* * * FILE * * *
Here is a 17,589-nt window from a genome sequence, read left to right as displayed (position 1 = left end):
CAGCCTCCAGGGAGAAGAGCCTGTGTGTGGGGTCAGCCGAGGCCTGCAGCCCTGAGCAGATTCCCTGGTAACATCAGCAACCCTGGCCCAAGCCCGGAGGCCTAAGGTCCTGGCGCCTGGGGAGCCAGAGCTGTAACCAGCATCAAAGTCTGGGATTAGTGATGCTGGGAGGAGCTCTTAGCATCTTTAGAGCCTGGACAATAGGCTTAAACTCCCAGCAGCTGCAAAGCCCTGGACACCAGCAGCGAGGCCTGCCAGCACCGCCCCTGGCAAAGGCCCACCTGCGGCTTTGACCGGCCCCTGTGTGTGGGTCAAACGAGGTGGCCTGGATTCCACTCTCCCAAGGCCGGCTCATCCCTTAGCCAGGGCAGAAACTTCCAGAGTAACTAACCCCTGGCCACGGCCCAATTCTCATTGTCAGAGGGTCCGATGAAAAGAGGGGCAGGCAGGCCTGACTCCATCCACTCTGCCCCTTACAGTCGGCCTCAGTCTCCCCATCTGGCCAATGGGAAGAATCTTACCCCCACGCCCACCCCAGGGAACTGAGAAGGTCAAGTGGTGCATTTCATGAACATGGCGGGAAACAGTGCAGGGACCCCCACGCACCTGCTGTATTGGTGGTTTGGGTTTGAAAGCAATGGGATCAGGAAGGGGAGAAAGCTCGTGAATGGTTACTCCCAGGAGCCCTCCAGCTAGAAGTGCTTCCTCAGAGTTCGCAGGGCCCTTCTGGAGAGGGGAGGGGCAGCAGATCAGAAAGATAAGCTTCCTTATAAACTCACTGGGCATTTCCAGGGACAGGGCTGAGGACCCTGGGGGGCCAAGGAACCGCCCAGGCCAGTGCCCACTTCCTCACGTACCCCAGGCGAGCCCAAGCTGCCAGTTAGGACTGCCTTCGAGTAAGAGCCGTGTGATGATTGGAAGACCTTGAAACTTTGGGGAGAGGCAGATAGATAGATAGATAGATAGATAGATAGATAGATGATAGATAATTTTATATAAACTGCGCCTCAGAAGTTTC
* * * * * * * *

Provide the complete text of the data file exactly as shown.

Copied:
Here is a 17,589-nt window from a genome sequence, read left to right as displayed (position 1 = left end):
CAGCCTCCAGGGAGAAGAGCCTGTGTGTGGGGTCAGCCGAGGCCTGCAGCCCTGAGCAGATTCCCTGGTAACATCAGCAACCCTGGCCCAAGCCCGGAGGCCTAAGGTCCTGGCGCCTGGGGAGCCAGAGCTGTAACCAGCATCAAAGTCTGGGATTAGTGATGCTGGGAGGAGCTCTTAGCATCTTTAGAGCCTGGACAATAGGCTTAAACTCCCAGCAGCTGCAAAGCCCTGGACACCAGCAGCGAGGCCTGCCAGCACCGCCCCTGGCAAAGGCCCACCTGCGGCTTTGACCGGCCCCTGTGTGTGGGTCAAACGAGGTGGCCTGGATTCCACTCTCCCAAGGCCGGCTCATCCCTTAGCCAGGGCAGAAACTTCCAGAGTAACTAACCCCTGGCCACGGCCCAATTCTCATTGTCAGAGGGTCCGATGAAAAGAGGGGCAGGCAGGCCTGACTCCATCCACTCTGCCCCTTACAGTCGGCCTCAGTCTCCCCATCTGGCCAATGGGAAGAATCTTACCCCCACGCCCACCCCAGGGAACTGAGAAGGTCAAGTGGTGCATTTCATGAACATGGCGGGAAACAGTGCAGGGACCCCCACGCACCTGCTGTATTGGTGGTTTGGGTTTGAAAGCAATGGGATCAGGAAGGGGAGAAAGCTCGTGAATGGTTACTCCCAGGAGCCCTCCAGCTAGAAGTGCTTCCTCAGAGTTCGCAGGGCCCTTCTGGAGAGGGGAGGGGCAGCAGATCAGAAAGATAAGCTTCCTTATAAACTCACTGGGCATTTCCAGGGACAGGGCTGAGGACCCTGGGGGGCCAAGGAACCGCCCAGGCCAGTGCCCACTTCCTCACGTACCCCAGGCGAGCCCAAGCTGCCAGTTAGGACTGCCTTCGAGTAAGAGCCGTGTGATGATTGGAAGACCTTGAAACTTTGGGGAGAGGCAGATAGATAGATAGATAGATAGATAGATAGATAGATGATAGATAATTTTATATAAACTGCGCCTCAGAAGTTTC